Xifaxan (Rifaximin): A personal review


If you are suffering from Irritable Bowel Syndrome (IBS) and/or Small Intestine Bacterial Overgrowth (SIBO), there’s a good chance that your doctor will talk to you about Xifaxan. Xifaxan is the brand name for Rifaximin and is produced by Salix Pharmaceuticals.

How it works

Xifaxan is an FDA-approved drug for treating the symptoms of IBS-D. It’s an antibiotic that alters your gut bacteria with a goal of reducing your symptoms of IBS.

You take Xifaxan three times a day for two weeks. It can be taken with or without food. According to the drug company, the average relief in a clinical study was 10 weeks, but it can provide up to 6 months of relief from IBS symptoms.

Because it’s an antibiotic, you’ll want to discontinue any probiotics you take while on the medicine. The antibiotic will kill the probiotics. You can recommence the probiotics after completing the treatment.

Getting Xifaxin

Xifaxin is available only by prescription. You should consider speaking to a Gastroenterologist (a doctor that specializes in the digestive system) to discuss if Xifaxin might help you.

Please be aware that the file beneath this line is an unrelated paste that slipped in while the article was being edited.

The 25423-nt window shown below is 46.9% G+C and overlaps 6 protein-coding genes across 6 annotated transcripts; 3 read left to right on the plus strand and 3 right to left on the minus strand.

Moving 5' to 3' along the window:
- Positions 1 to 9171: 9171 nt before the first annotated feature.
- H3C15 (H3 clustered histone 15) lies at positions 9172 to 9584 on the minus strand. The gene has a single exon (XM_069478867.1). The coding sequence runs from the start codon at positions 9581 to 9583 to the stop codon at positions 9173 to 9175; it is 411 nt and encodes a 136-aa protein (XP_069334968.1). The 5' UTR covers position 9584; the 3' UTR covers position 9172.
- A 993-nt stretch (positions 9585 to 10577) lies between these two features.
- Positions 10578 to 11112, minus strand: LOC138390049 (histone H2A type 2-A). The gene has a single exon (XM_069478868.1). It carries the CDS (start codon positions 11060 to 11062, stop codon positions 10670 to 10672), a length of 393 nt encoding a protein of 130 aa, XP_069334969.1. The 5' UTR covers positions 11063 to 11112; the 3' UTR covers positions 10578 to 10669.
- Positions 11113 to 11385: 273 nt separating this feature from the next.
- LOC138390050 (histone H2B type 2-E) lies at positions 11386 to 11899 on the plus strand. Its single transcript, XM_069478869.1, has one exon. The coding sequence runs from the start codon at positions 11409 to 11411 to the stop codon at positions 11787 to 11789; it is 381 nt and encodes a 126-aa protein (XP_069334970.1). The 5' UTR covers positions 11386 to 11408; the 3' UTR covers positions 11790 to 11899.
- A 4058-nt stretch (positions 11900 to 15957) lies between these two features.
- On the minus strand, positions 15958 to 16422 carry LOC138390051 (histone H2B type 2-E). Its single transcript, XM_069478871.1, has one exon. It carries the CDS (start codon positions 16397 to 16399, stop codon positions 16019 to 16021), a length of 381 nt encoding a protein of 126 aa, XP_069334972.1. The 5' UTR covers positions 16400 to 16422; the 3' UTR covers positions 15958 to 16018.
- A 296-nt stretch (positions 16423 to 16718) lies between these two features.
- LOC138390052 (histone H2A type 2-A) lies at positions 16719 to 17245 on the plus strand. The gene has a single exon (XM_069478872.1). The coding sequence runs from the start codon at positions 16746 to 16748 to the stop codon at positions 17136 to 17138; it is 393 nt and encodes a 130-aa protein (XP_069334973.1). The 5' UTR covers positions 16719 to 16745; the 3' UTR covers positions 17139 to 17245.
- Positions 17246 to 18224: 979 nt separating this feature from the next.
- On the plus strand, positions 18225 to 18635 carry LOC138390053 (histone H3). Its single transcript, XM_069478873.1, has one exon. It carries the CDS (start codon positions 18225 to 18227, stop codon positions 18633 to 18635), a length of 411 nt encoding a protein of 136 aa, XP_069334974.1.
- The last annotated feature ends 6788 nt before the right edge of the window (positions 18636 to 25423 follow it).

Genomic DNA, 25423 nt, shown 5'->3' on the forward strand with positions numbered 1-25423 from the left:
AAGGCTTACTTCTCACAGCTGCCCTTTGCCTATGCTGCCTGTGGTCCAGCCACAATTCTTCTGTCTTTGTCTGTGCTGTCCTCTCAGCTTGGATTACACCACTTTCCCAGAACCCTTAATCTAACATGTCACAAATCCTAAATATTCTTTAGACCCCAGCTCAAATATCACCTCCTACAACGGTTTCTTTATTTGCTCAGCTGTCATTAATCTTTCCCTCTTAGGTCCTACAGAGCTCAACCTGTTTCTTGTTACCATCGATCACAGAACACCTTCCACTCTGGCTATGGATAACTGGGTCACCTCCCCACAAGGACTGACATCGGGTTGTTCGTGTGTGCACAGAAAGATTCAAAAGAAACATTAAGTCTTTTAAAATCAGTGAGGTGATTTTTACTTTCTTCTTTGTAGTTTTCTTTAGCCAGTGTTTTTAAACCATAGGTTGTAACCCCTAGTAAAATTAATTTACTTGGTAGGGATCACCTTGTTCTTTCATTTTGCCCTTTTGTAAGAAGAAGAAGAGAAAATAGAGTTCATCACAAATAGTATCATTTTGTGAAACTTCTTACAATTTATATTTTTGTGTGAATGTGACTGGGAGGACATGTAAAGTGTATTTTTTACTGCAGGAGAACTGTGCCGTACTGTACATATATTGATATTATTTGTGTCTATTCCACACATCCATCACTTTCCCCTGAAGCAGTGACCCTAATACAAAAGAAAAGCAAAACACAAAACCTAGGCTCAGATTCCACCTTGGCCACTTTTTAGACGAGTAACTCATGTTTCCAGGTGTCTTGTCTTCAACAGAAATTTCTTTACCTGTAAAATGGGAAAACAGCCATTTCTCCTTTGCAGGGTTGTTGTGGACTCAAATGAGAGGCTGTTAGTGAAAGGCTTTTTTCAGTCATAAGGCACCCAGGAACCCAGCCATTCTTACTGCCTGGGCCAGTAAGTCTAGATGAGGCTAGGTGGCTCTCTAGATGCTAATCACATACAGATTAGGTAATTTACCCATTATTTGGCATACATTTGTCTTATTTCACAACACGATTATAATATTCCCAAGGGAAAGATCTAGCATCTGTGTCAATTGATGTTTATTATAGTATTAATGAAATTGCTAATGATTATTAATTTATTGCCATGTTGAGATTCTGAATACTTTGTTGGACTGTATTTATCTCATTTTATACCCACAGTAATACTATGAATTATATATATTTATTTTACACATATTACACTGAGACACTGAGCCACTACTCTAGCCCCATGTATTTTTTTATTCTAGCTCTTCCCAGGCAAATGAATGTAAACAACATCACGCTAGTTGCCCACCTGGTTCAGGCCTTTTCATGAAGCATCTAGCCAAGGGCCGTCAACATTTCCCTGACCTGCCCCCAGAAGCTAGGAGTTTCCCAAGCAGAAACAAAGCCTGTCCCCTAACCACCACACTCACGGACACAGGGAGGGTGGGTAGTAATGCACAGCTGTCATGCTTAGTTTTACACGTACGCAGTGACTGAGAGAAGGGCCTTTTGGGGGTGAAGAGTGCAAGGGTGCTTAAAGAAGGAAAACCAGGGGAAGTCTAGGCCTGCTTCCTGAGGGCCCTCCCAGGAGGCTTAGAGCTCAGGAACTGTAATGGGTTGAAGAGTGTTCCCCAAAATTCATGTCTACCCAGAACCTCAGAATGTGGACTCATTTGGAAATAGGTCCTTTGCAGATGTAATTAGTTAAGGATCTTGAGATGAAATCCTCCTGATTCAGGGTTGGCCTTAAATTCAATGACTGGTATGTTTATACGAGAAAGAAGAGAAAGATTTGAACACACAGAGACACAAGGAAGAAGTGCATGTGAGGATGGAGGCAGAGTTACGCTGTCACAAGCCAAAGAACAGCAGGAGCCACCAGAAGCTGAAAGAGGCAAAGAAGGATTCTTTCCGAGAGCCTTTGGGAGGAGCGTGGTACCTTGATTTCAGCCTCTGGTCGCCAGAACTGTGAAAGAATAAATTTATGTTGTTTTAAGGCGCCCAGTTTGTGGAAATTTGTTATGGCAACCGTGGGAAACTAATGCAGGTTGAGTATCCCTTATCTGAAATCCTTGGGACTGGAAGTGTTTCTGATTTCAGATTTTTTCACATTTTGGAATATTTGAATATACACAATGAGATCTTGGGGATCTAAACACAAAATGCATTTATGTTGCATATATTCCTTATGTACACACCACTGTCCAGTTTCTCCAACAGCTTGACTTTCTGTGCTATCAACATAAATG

The drug is not cheap and could cost close to $1,500. In my case, the Gastroenterologist referred the prescription to a specialty pharmacy that works with insurance companies to get coverage approval. They were able to get approval from Aetna within about a week. By combining the insurance benefit with a special program from Salix Pharmaceuticals, my out-of-pocket cost was zero. While I didn’t get the drug as easily as going to my normal pharmacy, it was well worth it.

My Experience with Xifaxin

I started seeing results within just a few days of taking Xifaxin. The biggest change was in my stool, which became more regular in appearance and softness. The change in my stool remained for a week or two after finishing the drug.

But that wasn’t the change I was looking for–the main thing was relief of gas, constipation and other symptoms of IBS and SIBO. I have been able to tackle these by combining Xifaxin with a low FODMAP diet.

I thought of Xifaxin as a way to jump start my new diet and the relief it could deliver. I don’t want my symptoms coming back every few months. Although you can take Xifaxin for up to three courses, I want permanent relief.

It’s been nearly six months since taking Xifaxin, and I’m a believer. But it’s important to stress that a big part of this (and keeping my symptoms from coming back) is changing my diet to reduce FODMAP intake.